Friday, February 21, 2020

Rob Dekany and his boat are here to help

When your nickname becomes synonymous with good deeds, you know you’ve done something right.
That’s the case for Rob Dekany, better known as Uber Rob.
The New Brunswick Union member used his boat to help the people of Darling’s Island reach the mainland during the two most recent floods in the province.
His first steps towards earning the nickname occurred during the flooding in 2018 when he noticed the water on the road heading into the island was much higher than in years past.
“I saw a woman in chest waders with the water up past her waist and she was carrying a young child on her shoulders to try and get to her vehicle parked on the mainland side,” he said. “I remember thinking, if she trips or happens to walk off the road, it could be a catastrophe that could claim two lives.”
He immediately went home and put his 19-foot fish and ski boat into the water. He headed back to the Darling’s Island side of the road and just started asking people if they needed a lift to the other side.
It would prove to be the right decision as the water continued to rise to the point that walking was no longer possible. However, the task was monumental as no other boats or agencies were in the water during the early days of the flood, it was just Uber Rob going back and forth.
“It got overwhelming pretty quickly. I was going from five or six in the morning to 10 or 11 at night,” he said. “Plus I had signs posted with my number telling people to call me anytime in case of emergency.”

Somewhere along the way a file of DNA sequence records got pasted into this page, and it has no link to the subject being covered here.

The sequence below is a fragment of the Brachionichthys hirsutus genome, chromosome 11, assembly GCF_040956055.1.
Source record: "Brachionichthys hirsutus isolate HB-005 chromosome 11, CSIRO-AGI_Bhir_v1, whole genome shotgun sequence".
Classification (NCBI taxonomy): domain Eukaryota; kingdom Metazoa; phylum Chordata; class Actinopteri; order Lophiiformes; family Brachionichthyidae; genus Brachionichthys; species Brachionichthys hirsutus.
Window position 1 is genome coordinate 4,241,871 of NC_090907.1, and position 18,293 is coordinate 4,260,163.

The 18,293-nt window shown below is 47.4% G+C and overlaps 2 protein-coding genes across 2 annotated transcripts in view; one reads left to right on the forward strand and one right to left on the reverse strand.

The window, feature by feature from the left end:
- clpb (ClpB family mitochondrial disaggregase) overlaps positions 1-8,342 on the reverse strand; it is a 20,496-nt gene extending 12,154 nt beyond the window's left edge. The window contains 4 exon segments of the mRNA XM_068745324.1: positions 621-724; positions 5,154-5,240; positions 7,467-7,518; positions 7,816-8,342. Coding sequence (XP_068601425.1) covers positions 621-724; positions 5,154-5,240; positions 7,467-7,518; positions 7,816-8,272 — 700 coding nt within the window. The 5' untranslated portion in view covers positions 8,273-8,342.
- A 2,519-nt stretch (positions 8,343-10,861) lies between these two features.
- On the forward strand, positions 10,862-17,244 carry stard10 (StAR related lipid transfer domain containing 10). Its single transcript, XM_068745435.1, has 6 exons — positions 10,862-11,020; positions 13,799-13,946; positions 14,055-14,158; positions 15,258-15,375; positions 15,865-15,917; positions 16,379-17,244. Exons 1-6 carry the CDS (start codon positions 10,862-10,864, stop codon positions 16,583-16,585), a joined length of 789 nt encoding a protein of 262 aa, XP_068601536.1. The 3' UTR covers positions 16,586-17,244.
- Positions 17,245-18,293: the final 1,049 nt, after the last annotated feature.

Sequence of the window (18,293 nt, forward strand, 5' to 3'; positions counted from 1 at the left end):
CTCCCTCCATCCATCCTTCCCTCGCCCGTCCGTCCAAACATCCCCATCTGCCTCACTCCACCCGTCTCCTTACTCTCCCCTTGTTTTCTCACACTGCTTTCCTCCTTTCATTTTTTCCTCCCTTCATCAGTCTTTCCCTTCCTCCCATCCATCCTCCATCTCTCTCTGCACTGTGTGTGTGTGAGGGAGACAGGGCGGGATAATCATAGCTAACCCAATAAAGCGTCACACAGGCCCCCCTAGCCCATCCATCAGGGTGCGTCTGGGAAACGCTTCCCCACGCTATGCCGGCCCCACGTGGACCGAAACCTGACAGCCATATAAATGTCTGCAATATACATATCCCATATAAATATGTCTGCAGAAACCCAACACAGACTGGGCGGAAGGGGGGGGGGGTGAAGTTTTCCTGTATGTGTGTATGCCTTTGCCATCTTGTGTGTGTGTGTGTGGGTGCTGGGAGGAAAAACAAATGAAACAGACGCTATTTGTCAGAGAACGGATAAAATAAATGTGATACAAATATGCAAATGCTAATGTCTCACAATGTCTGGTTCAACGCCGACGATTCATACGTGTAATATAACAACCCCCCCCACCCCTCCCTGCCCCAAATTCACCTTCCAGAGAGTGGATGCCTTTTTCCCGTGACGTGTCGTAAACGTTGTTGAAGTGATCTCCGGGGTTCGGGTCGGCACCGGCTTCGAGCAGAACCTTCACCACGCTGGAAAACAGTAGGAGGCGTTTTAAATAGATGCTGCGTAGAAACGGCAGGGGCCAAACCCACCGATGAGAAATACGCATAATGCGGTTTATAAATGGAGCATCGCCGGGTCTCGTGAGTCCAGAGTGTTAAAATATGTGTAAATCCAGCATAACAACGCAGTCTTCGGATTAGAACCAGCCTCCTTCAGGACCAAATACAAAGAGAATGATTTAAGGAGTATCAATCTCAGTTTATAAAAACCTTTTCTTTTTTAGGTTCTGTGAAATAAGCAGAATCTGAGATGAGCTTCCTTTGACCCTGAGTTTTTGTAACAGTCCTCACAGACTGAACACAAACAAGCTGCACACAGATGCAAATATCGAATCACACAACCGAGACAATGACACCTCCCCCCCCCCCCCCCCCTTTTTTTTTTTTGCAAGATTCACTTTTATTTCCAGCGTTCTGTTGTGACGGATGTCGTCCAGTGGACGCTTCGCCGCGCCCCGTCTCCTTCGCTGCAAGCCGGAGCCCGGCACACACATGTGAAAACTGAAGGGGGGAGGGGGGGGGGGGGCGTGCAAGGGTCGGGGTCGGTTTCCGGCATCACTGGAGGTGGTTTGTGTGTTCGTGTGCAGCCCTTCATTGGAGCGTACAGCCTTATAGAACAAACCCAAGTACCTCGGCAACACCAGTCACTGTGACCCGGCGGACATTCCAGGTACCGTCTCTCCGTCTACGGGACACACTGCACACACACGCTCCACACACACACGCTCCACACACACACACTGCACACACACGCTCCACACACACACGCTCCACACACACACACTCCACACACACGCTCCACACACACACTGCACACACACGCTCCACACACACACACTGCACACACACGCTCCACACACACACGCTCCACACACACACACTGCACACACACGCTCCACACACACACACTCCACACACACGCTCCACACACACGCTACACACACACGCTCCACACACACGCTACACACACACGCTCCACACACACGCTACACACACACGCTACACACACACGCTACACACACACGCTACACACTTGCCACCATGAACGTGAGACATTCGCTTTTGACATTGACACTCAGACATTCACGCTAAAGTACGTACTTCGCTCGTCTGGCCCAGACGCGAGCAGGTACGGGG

Those calls came.
“A woman had a stroke or something of that nature at one in the morning,” he said. “I rushed over and, with a group of people, took her to the other side. Working together, it potentially saved her life.”
Community spirit and resolve it something Dekany often brings up when talking about the floods. Volunteers from the area helped build and install wharfs on both sides to help with pickups and drop offs.
“Volunteers just started showing up ready to help in any way they could,” he said. “Before long we became very efficient and worked well as a community.”
Dekany estimates he spent 13 days, 130 hours and helped about 5,000 during the flood.
“Some days it was nice, others it was snowing or raining with lots of debris in the water,” he said. “Fatigue was certainly setting in, but the need to help people kept me going.”
On May 13, 2018 the flood waters receded and people got back to their normal way of life. However, they weren’t done with Dekany as they threw him a farewell party complete with a buffet dinner inside of the covered bridge.
“It was a really humbling experience. I received so many thank you cards, especially the ones from young kids who took the time to draw me a picture. That really tugged at my heart strings.”
He was back the following year when flood waters once again made it impossible to pass without a boat. This time he was joined by a film crew.
“I was contacted by David Suzuki’s The Nature of Things,” Dekany said. “They ended up coming to my place, stayed for six days and filmed the flood. They will be airing the episode sometime in late summer or early fall.”
While there were many memorable moments during the two flood seasons, there’s one particular instance that has a special place in his heart.
In the midst of the 2018 flood, a woman living in a Quispamsis nursing home, along with an aide, showed up with a request. She had lived much of her life on Darling’s Island asked Dekany if he could take her on one last boat ride through the area she loved.
“She was 98, I think she said, and I took her out for a ride,” Uber Rob said.
As they drove around, they came across a flooded baseball field.
“I asked her if she wanted to play a game of baseball and she said, ‘sure,’” he said. “I boated over home plate and pretended to hit a baseball with a stick I had found floating around. I floored it around the bases and slid the boat into home plate.”
Upon crossing the plate Dekany said the elderly lady had tears in her eyes and said how much fun she had on the trip.
“It’s those kinds of moments and those feelings that make me want to help people every year.”